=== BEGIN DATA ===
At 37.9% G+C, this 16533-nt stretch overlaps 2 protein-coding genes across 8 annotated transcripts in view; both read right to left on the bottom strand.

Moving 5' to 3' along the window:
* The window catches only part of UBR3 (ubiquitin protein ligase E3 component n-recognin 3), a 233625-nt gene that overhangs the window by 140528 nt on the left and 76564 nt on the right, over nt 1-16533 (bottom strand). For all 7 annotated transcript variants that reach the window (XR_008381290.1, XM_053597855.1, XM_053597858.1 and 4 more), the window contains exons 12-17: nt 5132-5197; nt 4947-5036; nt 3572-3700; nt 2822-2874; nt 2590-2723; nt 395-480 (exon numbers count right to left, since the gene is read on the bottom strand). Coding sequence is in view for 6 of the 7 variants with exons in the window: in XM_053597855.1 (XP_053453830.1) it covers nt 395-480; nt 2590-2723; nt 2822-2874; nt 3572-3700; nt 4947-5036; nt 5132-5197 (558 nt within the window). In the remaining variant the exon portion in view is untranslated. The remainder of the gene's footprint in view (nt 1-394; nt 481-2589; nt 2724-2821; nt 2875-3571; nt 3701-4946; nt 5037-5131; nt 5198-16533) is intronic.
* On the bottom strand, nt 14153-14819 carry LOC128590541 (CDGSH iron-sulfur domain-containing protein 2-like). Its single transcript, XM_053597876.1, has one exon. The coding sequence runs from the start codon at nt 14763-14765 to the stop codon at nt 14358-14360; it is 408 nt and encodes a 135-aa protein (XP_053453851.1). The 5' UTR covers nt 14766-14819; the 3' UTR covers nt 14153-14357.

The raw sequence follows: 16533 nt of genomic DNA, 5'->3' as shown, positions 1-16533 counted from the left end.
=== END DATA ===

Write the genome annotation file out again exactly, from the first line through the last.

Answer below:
At 37.9% G+C, this 16533-nt stretch overlaps 2 protein-coding genes across 8 annotated transcripts in view; both read right to left on the bottom strand.

Moving 5' to 3' along the window:
* The window catches only part of UBR3 (ubiquitin protein ligase E3 component n-recognin 3), a 233625-nt gene that overhangs the window by 140528 nt on the left and 76564 nt on the right, over nt 1-16533 (bottom strand). For all 7 annotated transcript variants that reach the window (XR_008381290.1, XM_053597855.1, XM_053597858.1 and 4 more), the window contains exons 12-17: nt 5132-5197; nt 4947-5036; nt 3572-3700; nt 2822-2874; nt 2590-2723; nt 395-480 (exon numbers count right to left, since the gene is read on the bottom strand). Coding sequence is in view for 6 of the 7 variants with exons in the window: in XM_053597855.1 (XP_053453830.1) it covers nt 395-480; nt 2590-2723; nt 2822-2874; nt 3572-3700; nt 4947-5036; nt 5132-5197 (558 nt within the window). In the remaining variant the exon portion in view is untranslated. The remainder of the gene's footprint in view (nt 1-394; nt 481-2589; nt 2724-2821; nt 2875-3571; nt 3701-4946; nt 5037-5131; nt 5198-16533) is intronic.
* On the bottom strand, nt 14153-14819 carry LOC128590541 (CDGSH iron-sulfur domain-containing protein 2-like). Its single transcript, XM_053597876.1, has one exon. The coding sequence runs from the start codon at nt 14763-14765 to the stop codon at nt 14358-14360; it is 408 nt and encodes a 135-aa protein (XP_053453851.1). The 5' UTR covers nt 14766-14819; the 3' UTR covers nt 14153-14357.

The raw sequence follows: 16533 nt of genomic DNA, 5'->3' as shown, positions 1-16533 counted from the left end.